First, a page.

I confess I am not clear “on vot theory” Paul runs down the females’ “change.” My guess is that he opposes spilling seed, like Plato, Philo and later Christian and Jewish commentators. Male seed carries the form of the human in most ancient biology; only a few early thinkers believed in a “two-seed theory” that the female also contributes seed. Female-female sex, on the one-seed theory, would not be a big concern, since no seed is spilled, but male-female anal or oral sex would spill seed outside the vagina if the man ejaculated. Since this theory is not spelled out in the text, I don’t think its consequences have to be normative for evangelicals. On Paul’s apparent “one seed” theory of conception, with wife as husband’s vessel (I Cor. 11:2-16, 14:33b-36, I Thess 4:4), see O. Larry Yarborough, Not Like the Gentiles. Marriage Rules in the Letter of Paul, Atlanta: Scholars Press, 1985, 68-73. On the other hand, I cannot refute a hypothesis that Paul’s concern is excessive or disordered desire and loss of self control.
VII. How Conservative Judaism has handled LGBT issues.
The Conservative Movement stands between the more liberal Reformed and Reconstructionist branches of Judaism and the traditional Orthodox. Seeking to follow the Hebrew scriptures, Conservatives believe they take the most faithful approach to rabbinic religious law, halakhah: they regard it as binding but recognize that it is the product of historical development, which never ends. Each new generation must approach the tradition with the questions that its time brings forth.
In 1992, the Committee on Jewish Law and Standards of the Rabbinical Assembly of the Conservative movement repeated its traditional prohibition of homosexual conduct, blessing same-sex unions, and ordaining openly gay/lesbian/bi rabbis. By 2006, though, the CJLS voted 13-12 to allow all but male-male anal activity. The Committee’s reasoning forms part of the understanding of Jewish law that I expressed above in section V.
Male-male anal remained forbidden as the one aspect of same-sex relations prohibited in the Torah, but other expressions of same-sex love, which were forbidden only in rabbinic tradition, were no longer so. Behind their decision to modify the way halakhah would be applied, the committee cited the oft-repeated principle in the Talmud itself, that “Great is the demand of human dignity in that it supersedes a negative principle of Torah” (Babylonian Talmud Berakhot 19b, Shabbat 81b, Eruvin 41b, Megillah 3b, Menaḥot 37b).
By 2012, votes were 15-0, with one abstention, to allow same-sex weddings to be celebrated and to create the wording of a ceremony for them. The traditional wording makes many specific references to the husband and the wife, so a new text had to be written. The CJLS took pains to make clear that these new same-sex marriages, although they don’t fit into the traditional mold of marriages “according to the Law of Moses and Israel,” are full and valid.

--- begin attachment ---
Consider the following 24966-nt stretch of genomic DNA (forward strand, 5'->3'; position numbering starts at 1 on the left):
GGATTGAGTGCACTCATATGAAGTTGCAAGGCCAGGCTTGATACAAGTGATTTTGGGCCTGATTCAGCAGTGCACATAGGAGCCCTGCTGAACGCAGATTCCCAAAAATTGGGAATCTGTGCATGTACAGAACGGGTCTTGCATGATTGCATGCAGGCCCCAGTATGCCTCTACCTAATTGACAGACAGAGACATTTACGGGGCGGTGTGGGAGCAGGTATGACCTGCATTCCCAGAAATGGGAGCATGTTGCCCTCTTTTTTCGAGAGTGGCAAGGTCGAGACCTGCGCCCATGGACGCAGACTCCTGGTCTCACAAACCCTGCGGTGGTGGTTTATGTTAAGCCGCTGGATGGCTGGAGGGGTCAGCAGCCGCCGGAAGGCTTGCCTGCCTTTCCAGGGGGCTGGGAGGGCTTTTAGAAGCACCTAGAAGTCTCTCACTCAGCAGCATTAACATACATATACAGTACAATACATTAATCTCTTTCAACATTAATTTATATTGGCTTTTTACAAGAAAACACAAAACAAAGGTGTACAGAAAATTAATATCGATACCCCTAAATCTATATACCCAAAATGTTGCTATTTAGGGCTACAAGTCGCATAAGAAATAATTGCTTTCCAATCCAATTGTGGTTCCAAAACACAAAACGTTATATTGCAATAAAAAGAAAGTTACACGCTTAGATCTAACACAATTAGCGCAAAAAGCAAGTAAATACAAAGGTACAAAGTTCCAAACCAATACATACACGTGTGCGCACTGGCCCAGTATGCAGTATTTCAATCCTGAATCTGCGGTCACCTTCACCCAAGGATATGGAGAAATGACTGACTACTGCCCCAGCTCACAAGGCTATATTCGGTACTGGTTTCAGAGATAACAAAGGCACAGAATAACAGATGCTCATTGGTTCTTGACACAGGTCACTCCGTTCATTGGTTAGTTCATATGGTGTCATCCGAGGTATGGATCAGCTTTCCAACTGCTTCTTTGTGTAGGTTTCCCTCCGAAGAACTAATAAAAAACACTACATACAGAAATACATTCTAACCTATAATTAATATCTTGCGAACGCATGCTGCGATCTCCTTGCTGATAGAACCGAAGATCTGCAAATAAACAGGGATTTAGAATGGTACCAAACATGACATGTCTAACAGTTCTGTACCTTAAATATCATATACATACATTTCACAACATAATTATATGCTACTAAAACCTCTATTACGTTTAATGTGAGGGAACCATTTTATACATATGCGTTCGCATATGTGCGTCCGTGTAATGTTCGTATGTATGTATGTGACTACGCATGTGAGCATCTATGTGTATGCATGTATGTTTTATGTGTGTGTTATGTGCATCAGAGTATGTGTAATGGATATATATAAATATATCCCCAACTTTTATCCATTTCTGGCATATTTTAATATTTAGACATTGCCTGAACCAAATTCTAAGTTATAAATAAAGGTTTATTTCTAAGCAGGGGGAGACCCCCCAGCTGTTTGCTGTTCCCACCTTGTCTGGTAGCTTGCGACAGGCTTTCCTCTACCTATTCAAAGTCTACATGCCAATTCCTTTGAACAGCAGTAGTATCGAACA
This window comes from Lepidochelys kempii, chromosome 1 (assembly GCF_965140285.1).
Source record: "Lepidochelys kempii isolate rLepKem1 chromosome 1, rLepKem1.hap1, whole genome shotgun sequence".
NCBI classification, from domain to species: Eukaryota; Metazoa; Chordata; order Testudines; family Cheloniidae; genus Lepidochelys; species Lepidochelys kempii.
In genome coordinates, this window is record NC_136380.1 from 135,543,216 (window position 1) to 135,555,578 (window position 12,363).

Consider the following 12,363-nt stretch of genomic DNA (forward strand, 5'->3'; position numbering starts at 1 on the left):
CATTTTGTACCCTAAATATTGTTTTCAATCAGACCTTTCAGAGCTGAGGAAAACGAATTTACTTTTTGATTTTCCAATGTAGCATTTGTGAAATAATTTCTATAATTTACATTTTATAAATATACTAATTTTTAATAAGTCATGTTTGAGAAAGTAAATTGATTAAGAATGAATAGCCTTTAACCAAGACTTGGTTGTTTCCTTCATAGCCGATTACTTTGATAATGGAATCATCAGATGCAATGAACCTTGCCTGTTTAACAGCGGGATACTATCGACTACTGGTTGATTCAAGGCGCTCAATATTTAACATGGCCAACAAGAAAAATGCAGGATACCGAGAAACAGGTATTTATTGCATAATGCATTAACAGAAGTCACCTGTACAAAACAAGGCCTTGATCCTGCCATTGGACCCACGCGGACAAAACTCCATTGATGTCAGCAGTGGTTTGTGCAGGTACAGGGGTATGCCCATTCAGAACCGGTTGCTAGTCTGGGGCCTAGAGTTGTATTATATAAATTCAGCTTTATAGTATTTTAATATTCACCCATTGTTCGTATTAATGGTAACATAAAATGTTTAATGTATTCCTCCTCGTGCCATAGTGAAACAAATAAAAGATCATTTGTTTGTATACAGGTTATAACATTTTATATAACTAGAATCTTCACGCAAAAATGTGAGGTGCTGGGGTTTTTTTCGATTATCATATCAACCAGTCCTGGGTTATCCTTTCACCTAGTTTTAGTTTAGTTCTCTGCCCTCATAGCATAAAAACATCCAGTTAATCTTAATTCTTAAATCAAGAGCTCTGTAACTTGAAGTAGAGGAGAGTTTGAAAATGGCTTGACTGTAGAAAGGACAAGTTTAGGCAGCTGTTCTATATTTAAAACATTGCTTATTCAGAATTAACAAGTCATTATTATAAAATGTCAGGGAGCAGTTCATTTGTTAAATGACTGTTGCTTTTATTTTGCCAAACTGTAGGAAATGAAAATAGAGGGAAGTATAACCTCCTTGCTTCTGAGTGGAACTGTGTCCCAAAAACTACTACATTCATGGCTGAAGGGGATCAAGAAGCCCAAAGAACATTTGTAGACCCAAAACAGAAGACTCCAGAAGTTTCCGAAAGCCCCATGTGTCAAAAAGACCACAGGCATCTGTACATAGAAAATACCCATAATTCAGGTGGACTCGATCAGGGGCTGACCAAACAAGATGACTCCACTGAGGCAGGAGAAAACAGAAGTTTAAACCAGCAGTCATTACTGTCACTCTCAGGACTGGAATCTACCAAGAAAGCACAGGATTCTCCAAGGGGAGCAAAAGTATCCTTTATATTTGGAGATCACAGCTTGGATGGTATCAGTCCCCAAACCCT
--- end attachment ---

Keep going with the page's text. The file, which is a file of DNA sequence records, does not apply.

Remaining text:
Why do I think these decisions of Conservative Judaism give good perspectives to Evangelicals? It’s not because I think there should be two classes of marriage in churches. Nor do I think male-male anal sex should be condemned. The main thing I like is the theme, human dignity, that runs through the Conservatives’ revisions of their 1992 ruling. I am inspired by the way these rabbis said, OK, here are people of ours who are hurting, tradition doesn’t speak to grasp fully the issue—what treasures old and new can we bring out of tradition’s storehouse to these, our sons and daughters, who come to us, the judges who are in this day? “When a matter shall arise that confounds you … you shall go and inquire of the judge who shall be in that day, and they will tell you the law” (Deut 17:9, quoted by the Committee in their 2006 ruling).
VIII. Suggestions for the Evangelical Church
I have tried to give reasons to think that Paul condemns, not lesbians, but non-vaginal male-female activity. If I and others who hold this view are right, there is no category, “homosexual” as such, in the Bible. If the point is doubtful, then evangelicals at least need to stop talking about “the Bible’s clear condemnation of homosexuality.” What we can say is clear is that Paul condemns some acts done between males. The challenge of hermeneutics—the step where you say, “this is the message,” after you think you’ve gotten what the text asserts—is to understand that male-male something, what it is and what it is not, and to seek a response. St. John Chrysostom’s description of the “females” and “males” whom Paul portrays (above, II.6) is of people who had the capacity to be attracted to, and pleasured by, the opposite sex. These people consciously gave that up so they could go after even more lust. This picture does not describe most gays and lesbians today as they experience their formative years. If the Holiness Code of Leviticus is not a clause of the new covenant made with the Church, and since “in the same way … blazed up in their appetites” is the fulcrum verb of Rom 1:27, there is a way for evangelicals to affirm same-sex couples AND affirm their faith. A cost will be to give up the doctrine that procreation is a necessary intention of all sexual acts or relationships. But that need not be, and really is not, an evangelical doctrine.
We all have reasons to want an interpretation to be true. We fool ourselves when we close our eyes to the steps that lie between the text and our announcement, “the Bible says.” The interpreter is the one who speaks. I want an interpretation of Romans 1 that helps make peace between the church and LGBT people. How many folks in the church want the Bible to condemn gays and lesbians? I hope I have pointed to potentially fruitful ways of understanding these verses within the sweep of the rest of the biblical texts.
I hope you enjoyed this guest post as much as I did. Thanks for reading. We’ll be back on Saturday! — Cas